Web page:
This was first posted on January 31, 2013. This post was the first of a four-part talk about sulfites. I will be sharing the subsequent posts on the following Catch-Up Mondays.
I talked about sulfite sensitivity recently. Years ago my husband and I would go to Happy Steak (a place to eat when you were on a budget back in the day). We would order steak and the salad bar. It never failed that within hours after eating at the restaurant I would develop horrible symptoms. My throat would itch, my sinuses would get swollen and congested, and my chest would tighten up. This was followed by a trip to the bathroom where I could barely sit on the toilet because of the intense feeling I was going to pass out and my body feeling hot. As if this wasn’t enough, after taking an antihistamine, my nose would run nonstop (imagine a water faucet in your head being turned on to full). Then I would be freezing cold and just let myself lie on the bathroom floor covered in a blanket or my robe because I didn’t have the energy to move or the desire to be too far from the bathroom.
I visited an allergist out-of-town and mentioned these bizarre symptoms to her and what usually preceded them (usually a trip to a salad bar somewhere). Wow! She immediately knew what the culprit was. She said I had a severe sulfite sensitivity. She then proceeded to tell me that sulfites where on most items in food bars (lettuce, potatoes, fruit). I was given a list of what sulfites were, what foods they were in and what to avoid. At the time, there was a medical facility in La Jolla, a southern California town, where sulfite sensitivity testing was done. From what I remember of that conversation, I would have to stay there a minimum of a week. I would be under constant supervision as they tested me by having me ingest sulfites to see the minimum amount that it would take to cause a reaction. My husband and I talked this over. Going there would give me a sense of how sensitive and severe my sulfite sensitivity would be. The only problem was that it really wouldn’t help me in terms of which foods I should/should not avoid. At the time, sulfites were not required to be disclosed on food labeling. Rather than make the trip and go through the risk of testing myself, we decided that I would just give up everything on the list. I am not sure exactly how I came upon a Sulfite Support Group (there were no computer groups back then) but I was able to get a more detailed list and a newsletter in support of dealing with sulfites.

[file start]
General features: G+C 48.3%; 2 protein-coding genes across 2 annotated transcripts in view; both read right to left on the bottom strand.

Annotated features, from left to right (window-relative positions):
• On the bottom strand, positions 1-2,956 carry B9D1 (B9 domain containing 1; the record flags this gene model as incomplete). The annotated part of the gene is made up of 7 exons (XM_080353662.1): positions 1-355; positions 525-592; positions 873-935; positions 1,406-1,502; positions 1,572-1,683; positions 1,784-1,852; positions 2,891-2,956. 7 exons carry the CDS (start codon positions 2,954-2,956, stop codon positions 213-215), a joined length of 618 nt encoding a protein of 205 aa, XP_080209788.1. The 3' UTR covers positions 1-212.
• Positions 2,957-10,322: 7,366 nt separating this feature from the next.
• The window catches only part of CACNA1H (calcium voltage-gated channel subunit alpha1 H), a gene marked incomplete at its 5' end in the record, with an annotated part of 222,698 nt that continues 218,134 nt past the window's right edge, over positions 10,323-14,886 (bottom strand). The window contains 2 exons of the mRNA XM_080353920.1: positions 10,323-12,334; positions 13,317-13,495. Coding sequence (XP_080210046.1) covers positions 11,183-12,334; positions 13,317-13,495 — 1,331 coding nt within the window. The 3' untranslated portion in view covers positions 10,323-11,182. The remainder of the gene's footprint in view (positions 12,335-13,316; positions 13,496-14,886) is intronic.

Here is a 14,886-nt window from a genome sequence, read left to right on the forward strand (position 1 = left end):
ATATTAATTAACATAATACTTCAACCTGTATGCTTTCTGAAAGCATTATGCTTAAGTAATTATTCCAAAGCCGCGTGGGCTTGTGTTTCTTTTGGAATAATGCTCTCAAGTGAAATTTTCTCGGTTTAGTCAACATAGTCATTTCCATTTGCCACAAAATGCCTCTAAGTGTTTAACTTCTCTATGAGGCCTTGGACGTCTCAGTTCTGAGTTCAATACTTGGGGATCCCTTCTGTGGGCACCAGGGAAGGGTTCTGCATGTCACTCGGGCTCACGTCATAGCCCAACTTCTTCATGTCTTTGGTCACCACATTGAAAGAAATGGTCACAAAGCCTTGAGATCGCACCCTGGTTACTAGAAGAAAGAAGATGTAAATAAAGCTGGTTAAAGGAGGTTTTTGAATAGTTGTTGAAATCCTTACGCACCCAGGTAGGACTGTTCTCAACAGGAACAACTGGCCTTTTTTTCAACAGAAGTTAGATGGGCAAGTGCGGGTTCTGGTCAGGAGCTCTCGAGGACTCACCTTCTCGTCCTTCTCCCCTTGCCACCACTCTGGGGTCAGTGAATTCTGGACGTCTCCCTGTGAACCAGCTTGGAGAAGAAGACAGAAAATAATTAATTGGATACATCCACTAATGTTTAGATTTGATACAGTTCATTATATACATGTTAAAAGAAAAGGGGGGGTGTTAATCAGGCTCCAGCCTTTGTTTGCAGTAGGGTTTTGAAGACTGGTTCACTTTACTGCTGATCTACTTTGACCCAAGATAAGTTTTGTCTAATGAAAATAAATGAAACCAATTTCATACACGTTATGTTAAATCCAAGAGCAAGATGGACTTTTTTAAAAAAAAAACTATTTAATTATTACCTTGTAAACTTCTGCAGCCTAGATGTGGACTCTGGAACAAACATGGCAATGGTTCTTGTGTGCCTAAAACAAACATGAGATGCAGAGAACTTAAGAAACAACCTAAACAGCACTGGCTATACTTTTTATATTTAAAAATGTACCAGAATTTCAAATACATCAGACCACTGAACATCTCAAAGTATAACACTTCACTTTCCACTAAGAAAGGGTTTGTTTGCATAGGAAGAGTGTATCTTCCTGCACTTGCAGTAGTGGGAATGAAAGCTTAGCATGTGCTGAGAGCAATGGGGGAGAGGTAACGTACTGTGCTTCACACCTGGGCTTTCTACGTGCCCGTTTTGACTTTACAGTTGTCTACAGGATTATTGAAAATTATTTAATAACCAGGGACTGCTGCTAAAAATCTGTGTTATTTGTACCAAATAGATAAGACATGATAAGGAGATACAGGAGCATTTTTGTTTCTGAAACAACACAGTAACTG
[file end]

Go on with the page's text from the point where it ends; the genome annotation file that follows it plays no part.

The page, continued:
Fast forward several years. We were having a special dinner with friends in their home followed by cards. The menu we planned was steak and lobster tail along with baked potatoes and some form of dessert. We had chosen lobster because Costco was having a seafood special and we were going to buy fresh lobster. My husband and I were given the task of making the trip to buy the lobster. We arrived at Costco only to find that they didn’t have fresh lobster. Our taste buds were crying out for lobster and determined not to leave without it, we browsed and purchased frozen lobster tails. The evening in the home of our friends had been wonderful, good company and delicious, mouth-watering steak and lobster. With dinner over, we settled down to cards. In the midst of our cards, my asthma starting acting up. I felt kind of flushed and out of sorts. We left early barely making home when the stomach cramps and congestion kicked in. I was dying. Every part of my body was rebelling. In an attempt to make sense of this I had my husband call to inquire about the lobster packaging. After digging through the garbage our friends confirmed my fears, the lobster had been preserved in sulfites.
I learned then and there that I needed to be a better label reader. If I wasn’t sure about a frozen item I needed to avoid it and contact the company and ask questions. In my next post I will discuss more about what sulfites are, other names of sulfites and what foods contain sulfites.